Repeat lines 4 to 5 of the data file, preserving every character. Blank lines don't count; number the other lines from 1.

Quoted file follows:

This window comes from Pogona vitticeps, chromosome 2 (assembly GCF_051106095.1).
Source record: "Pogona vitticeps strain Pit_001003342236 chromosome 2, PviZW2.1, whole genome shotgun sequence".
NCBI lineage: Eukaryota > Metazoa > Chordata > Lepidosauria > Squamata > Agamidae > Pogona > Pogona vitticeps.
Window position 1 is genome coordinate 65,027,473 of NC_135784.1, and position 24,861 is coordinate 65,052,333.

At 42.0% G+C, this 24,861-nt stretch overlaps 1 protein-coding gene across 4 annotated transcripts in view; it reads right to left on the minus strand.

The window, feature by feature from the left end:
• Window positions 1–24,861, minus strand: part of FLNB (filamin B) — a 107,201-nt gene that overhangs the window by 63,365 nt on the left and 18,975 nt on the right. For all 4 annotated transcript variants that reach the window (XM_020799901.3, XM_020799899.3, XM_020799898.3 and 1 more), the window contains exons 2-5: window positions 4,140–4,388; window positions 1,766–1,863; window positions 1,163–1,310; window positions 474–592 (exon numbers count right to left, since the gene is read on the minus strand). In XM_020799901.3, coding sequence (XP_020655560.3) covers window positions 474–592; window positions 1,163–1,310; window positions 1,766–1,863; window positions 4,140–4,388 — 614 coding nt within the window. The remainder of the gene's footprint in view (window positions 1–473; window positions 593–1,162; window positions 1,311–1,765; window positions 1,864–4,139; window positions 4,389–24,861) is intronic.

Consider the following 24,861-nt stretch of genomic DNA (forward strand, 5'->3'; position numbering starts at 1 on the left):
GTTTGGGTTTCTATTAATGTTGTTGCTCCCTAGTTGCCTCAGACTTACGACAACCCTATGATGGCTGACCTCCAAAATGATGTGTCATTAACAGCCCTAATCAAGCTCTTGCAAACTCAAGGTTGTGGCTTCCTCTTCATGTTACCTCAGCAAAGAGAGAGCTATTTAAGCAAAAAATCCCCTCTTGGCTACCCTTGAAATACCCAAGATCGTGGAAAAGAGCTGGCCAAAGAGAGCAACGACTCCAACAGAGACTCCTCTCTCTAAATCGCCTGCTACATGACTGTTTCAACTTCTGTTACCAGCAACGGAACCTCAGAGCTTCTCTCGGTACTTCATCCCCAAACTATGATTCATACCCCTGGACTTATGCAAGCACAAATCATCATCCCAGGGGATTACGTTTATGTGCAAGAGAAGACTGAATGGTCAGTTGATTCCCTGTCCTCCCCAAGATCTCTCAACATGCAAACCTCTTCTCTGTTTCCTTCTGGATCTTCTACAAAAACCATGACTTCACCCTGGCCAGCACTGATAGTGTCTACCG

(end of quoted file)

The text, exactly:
Window position 1 is genome coordinate 65,027,473 of NC_135784.1, and position 24,861 is coordinate 65,052,333.

At 42.0% G+C, this 24,861-nt stretch overlaps 1 protein-coding gene across 4 annotated transcripts in view; it reads right to left on the minus strand.